Taking on a tennented flat in poor repair

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    Taking on a tennented flat in poor repair

    I am considering bidding on a tennented flat at auction. The figures all add up, but when I went to view it it turned out to be in a pretty poor state of repair (polystyrene ceiling tiles, old looking electrics, tiles off in the bathroom - you get the picture) frankly I am suprised they can let it for the rate they do. Now I could just buy it and carry on taking the money, but I'd be quite embarrassed to admit owning it and also worried about meeting my obligations as a landlord. Quite frankly it needs gutting and would necessitate the tennant moving out to do the job properly - but judging by what I saw in the flat I would guess it's some single guy who doesn't mind living in a hovel. The tennant has only been there 11 months so clearly doesn't mind it like that. Should I just leave it?

    #2
    Originally posted by Finwoodhill View Post
    I am considering bidding on a tennented flat at auction. The figures all add up, but when I went to view it it turned out to be in a pretty poor state of repair (polystyrene ceiling tiles, old looking electrics, tiles off in the bathroom - you get the picture) frankly I am suprised they can let it for the rate they do. Now I could just buy it and carry on taking the money, but I'd be quite embarrassed to admit owning it and also worried about meeting my obligations as a landlord. Quite frankly it needs gutting and would necessitate the tennant moving out to do the job properly - but judging by what I saw in the flat I would guess it's some single guy who doesn't mind living in a hovel. The tennant has only been there 11 months so clearly doesn't mind it like that. Should I just leave it?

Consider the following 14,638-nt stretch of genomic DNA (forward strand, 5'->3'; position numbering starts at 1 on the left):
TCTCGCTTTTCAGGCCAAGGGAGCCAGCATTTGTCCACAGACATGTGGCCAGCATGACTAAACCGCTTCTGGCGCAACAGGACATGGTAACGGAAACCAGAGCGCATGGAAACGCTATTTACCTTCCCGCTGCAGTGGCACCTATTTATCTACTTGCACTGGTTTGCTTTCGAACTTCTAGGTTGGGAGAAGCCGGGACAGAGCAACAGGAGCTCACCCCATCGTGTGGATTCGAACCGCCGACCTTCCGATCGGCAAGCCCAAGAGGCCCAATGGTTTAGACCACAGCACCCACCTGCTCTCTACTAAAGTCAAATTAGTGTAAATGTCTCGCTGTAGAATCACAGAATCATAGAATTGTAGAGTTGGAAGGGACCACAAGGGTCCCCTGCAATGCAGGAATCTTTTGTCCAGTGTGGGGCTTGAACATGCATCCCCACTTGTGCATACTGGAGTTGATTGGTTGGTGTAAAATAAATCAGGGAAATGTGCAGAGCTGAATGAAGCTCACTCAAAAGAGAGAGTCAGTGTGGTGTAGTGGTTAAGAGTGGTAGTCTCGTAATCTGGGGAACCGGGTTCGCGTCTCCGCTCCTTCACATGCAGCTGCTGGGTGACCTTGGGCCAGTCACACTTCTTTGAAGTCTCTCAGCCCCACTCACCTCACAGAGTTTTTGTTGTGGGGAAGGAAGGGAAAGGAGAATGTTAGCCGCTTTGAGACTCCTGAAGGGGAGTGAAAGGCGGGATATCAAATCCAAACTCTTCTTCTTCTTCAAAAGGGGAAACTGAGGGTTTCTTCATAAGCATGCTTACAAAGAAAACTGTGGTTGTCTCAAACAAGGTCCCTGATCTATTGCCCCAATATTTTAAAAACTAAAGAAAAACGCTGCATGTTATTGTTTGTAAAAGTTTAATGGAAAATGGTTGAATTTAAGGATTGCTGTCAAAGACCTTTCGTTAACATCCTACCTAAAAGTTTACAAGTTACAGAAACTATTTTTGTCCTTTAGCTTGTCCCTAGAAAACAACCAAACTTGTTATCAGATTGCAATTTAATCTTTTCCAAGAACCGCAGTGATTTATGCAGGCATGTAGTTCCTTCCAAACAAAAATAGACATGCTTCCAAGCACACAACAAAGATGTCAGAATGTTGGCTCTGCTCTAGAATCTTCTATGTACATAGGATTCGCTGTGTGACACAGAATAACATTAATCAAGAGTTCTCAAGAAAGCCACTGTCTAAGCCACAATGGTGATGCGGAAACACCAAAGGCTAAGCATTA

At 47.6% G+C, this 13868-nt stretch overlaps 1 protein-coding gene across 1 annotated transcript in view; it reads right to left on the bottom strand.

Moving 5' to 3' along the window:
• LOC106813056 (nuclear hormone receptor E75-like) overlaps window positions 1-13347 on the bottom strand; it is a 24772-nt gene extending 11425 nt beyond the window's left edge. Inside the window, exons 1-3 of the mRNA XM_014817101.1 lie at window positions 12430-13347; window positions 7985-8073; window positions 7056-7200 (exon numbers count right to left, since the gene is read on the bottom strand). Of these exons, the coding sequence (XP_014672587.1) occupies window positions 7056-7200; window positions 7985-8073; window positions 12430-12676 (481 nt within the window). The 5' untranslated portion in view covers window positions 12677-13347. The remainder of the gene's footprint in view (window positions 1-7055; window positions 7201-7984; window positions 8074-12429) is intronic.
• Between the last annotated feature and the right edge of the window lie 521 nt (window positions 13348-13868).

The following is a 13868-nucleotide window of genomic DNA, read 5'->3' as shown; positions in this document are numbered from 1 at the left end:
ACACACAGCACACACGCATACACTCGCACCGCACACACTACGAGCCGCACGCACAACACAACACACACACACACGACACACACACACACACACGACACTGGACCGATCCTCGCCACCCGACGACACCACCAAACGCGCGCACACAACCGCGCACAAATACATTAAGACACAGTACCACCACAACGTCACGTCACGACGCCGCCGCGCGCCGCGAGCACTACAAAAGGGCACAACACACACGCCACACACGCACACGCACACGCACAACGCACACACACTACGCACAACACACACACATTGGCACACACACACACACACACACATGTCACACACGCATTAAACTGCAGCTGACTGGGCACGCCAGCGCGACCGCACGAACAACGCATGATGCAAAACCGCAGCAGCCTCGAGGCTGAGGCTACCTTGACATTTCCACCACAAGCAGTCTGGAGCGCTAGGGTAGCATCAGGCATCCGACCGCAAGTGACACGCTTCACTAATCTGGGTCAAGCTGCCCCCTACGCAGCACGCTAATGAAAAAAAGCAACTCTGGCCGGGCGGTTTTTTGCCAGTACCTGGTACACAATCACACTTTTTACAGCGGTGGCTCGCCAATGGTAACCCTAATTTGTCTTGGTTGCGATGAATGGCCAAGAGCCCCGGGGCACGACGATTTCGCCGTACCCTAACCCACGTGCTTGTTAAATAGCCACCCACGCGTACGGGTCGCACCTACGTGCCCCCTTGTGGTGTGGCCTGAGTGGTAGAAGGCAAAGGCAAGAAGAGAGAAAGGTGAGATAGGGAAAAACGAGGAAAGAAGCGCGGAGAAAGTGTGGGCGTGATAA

1st,you need to make sure the tenant has only lived there 11 months and Not longer..

    Who told you the tenant only been there 11 months,is there a tenancy agreement and so on
    Thunderbirds are go

    Comment


      #3
      If interested you need to request copies of the statutory safety checks to ensure all is in order. Then copies of consent to let if leasehold or leasehold agreement confirms allowance to sublet, tenancy agreement, inventory and schedule of rent payments to ensure tenant is not in arrears.

      It maybe difficult to obtain all of these being an auction property but worth requesting anyway.

      Comment


        #4
        Originally posted by Finwoodhill View Post
        The tennant has only been there 11 months so clearly doesn't mind it like that.